Potent Smell Of Garlic Now Proven To Boost Heart Health

Your kitchen’s most essential ingredient has more than just nutritional benefits, according to a wealth of research into the action of complementary supplements. Most of us are aware of the value of garlic as a complementary supplement, but few suspect that the very thing that makes us salivate is also the thing that could provide unheard of wellness benefits for the human heart. The delicious aroma of garlic is thought to come from the exact component helpful to heart health.

Valuable new research into the wellbeing effects of garlic has discovered a potential new life-saving effect derived from garlic oil. Researchers at Emory University Hospital suspect that diallyl trisulfide, a component of garlic oil, may provide the solution to cardiovascular protection. Diallyl trisulfide has been found to promote the production of hydrogen sulfide in the body. Hydrogen sulfide is a compound proven to protect the heart from damage, but under-used in medical practice because it is a volatile substance difficult to stabilise. The idea that a component of garlic oil may naturally stimulate its production is excellent news for us all.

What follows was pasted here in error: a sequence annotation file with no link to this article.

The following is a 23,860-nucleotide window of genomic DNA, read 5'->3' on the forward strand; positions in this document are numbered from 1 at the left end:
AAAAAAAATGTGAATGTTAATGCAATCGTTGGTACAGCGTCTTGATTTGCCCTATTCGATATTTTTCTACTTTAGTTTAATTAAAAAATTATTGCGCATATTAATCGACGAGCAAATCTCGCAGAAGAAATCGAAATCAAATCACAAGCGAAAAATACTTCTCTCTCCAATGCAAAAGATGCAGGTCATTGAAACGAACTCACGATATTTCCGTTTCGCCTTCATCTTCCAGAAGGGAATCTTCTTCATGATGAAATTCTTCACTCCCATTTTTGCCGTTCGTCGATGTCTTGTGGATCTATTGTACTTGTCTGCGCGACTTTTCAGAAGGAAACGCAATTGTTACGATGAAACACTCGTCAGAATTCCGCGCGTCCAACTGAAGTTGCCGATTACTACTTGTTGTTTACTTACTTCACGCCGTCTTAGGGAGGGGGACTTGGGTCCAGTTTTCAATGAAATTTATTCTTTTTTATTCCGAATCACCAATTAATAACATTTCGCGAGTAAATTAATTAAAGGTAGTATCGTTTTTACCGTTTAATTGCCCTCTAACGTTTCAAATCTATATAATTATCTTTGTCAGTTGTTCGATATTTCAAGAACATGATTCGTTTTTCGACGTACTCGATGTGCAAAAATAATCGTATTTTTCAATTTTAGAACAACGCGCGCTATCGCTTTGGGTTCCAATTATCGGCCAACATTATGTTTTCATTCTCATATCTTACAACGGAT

The discovery satisfies scientists who seek new ways to administer hydrogen sulfide to the body without risk. Understandably, they looked first to nature for a guide in how to do this. While experimenting with a variety of orally active drugs and natural supplements, garlic oil was found to have the most promising results in achieving their aim. The scientists stimulated a heart attack in mice before administering diallyl sulfide. The compound was seen to reduce the amount of damaged heart tissue by a staggering 61%. The reason for this is that diallyl sulfide guards against the cell death normally caused by a heart attack. The process of mitochondria, or damage to the cells’ energy providers is slowed, and the reaction of oxygen-based molecules turned down.

This potential life-saving effect remains to be proven further, but looks likely to become one of a growing list of advertised health benefits associated with garlic. A series of studies have shown that garlic has effective anti-cancer properties, with promising results in relation to colon, cervical and skin cancer. The Emory University study adds to the growing body of literature about garlic and helps to swell further the growing number of us who swear by its health benefits.